Many elderly people suffer from a combinations of physical and mental symptoms that can be effectively treated. All too often, however, such problems are never recognized. Many older men and women are too embarrassed to admit that they are having difficulty or to seek help.

Treatment for the elderly

The elderly person and their relatives, mistakenly believe that depression, confusion, anxiety or memory problems are the inevitable consequences of old age. This is NOT the case, and with treatment the elderly are likely to improve or recover from these conditions.

Only recently have mental health professionals started devoting time, energy and resources to the psychiatric needs of the elderly.

If problems are recognized, a great deal can be done to maximize physical and psychological potential so that older men and women can function at the highest possible level for the longest possible time.

MHCC guidelines

Mental illness does not discriminate; no one across the age span is immune to its effects. It should be noted, however, that there are some unique factors that may contribute to variations of prevalence numbers for those later in life. There are distinct populations living with mental illnesses in later life:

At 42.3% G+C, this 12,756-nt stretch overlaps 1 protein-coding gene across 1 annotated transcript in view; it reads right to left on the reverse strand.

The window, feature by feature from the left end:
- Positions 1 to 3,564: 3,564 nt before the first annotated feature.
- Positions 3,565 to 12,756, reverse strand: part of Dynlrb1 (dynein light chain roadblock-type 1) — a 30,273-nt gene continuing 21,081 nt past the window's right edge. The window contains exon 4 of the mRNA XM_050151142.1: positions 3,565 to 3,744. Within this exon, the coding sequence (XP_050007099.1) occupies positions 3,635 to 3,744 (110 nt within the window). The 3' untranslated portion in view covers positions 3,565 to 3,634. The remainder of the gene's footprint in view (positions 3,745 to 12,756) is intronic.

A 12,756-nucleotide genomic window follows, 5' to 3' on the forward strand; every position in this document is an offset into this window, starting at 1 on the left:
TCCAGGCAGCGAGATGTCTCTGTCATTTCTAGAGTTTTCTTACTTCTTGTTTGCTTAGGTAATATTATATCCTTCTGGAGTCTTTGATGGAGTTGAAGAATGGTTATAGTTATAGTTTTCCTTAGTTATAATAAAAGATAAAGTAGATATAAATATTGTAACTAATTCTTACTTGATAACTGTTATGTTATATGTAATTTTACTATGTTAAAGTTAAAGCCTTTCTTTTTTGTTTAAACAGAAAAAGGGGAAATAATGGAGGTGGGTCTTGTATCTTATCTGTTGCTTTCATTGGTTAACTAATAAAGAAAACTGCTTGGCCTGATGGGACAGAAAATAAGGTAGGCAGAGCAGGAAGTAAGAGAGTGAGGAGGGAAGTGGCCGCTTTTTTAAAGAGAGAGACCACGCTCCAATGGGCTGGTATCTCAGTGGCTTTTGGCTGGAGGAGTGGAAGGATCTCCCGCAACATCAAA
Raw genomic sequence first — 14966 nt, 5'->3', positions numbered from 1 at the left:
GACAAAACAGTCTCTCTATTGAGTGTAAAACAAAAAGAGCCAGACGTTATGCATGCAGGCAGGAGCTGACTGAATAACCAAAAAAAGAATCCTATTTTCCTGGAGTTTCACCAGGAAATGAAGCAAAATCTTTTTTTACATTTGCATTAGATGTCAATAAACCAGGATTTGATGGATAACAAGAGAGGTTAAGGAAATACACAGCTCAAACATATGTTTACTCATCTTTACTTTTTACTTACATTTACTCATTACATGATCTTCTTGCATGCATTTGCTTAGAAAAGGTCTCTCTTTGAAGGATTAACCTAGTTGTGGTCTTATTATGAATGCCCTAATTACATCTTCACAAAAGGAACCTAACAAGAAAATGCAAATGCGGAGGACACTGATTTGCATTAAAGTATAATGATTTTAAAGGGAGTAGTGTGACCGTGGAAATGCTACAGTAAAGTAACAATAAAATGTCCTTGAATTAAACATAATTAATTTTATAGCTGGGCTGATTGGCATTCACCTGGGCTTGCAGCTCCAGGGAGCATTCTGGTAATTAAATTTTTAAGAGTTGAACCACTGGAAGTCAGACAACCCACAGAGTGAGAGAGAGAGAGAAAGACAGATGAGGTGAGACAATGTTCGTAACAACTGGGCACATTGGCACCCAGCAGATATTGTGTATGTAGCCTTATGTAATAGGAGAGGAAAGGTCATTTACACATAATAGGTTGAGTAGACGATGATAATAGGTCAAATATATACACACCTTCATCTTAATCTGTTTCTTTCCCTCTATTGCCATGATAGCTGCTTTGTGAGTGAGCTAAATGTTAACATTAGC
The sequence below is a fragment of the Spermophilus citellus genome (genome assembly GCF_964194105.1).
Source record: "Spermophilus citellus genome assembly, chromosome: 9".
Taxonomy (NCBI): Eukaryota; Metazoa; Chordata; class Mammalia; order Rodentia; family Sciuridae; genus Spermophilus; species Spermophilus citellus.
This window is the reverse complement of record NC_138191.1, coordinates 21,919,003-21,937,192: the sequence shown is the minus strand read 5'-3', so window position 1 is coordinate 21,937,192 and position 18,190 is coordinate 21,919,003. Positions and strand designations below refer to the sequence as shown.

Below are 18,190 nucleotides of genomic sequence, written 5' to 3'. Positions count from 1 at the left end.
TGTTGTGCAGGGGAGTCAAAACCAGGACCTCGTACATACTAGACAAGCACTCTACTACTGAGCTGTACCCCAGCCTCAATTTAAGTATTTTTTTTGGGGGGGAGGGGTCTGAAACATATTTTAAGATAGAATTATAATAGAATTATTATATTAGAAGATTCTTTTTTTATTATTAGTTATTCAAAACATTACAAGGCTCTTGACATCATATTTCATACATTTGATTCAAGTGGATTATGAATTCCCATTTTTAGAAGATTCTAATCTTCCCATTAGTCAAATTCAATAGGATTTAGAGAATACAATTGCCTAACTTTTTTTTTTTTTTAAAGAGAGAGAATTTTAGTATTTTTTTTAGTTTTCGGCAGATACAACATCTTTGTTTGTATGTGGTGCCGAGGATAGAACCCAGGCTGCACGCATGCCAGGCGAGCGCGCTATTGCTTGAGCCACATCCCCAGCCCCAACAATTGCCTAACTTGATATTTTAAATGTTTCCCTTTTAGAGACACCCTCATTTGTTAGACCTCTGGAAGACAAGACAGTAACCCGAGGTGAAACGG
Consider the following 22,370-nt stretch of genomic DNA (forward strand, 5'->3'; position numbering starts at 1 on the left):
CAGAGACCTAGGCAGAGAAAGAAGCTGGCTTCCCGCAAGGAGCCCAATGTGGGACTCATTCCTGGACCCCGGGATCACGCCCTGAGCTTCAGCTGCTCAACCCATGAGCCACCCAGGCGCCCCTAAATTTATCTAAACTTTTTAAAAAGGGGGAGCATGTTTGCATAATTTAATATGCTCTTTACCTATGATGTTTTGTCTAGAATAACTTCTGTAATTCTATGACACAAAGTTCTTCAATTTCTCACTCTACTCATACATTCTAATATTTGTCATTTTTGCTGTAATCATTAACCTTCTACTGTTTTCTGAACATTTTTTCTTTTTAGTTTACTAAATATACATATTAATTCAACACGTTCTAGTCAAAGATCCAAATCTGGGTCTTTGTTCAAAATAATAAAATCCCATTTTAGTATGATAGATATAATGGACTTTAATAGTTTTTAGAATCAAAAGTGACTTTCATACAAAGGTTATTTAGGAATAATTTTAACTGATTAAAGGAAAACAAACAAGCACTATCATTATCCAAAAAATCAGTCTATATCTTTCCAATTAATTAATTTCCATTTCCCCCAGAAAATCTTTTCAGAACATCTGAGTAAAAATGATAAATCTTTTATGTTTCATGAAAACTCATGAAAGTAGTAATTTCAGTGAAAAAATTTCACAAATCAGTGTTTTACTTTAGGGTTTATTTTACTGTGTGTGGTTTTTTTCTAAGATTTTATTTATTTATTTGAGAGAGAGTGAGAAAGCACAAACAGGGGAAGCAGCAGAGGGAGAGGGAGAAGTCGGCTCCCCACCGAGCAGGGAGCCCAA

1. those growing older with a recurrent, persistent or chronic mental illness
  2. those experiencing late onset mental illnesses
  3. those living with behavioural and psychological symptoms associated with Alzheimer’s disease and related dementias
  4. those living with chronic medical problems with known correlations with mental illness (for example, Parkinson disease, cerebral vascular disease, chronic obstructive lung disease)

The most common mental illnesses after age 65 are mood and anxiety disorders, cognitive and mental disorders due to a medical condition (including dementia and delirium), substance misuse (including prescription drugs and alcohol) and psychotic disorders. Family physician data suggest that an increasing number of seniors consult for mental health problems over the course of one year and, proportionally, there is a higher percentage of elderly who consult compared to the younger adult population or children. Although considered common in older adults, none of the following illnesses should be viewed as typical or inevitable consequences of growing older. (Mental Health Commission of Canada)

Seniors Guidelines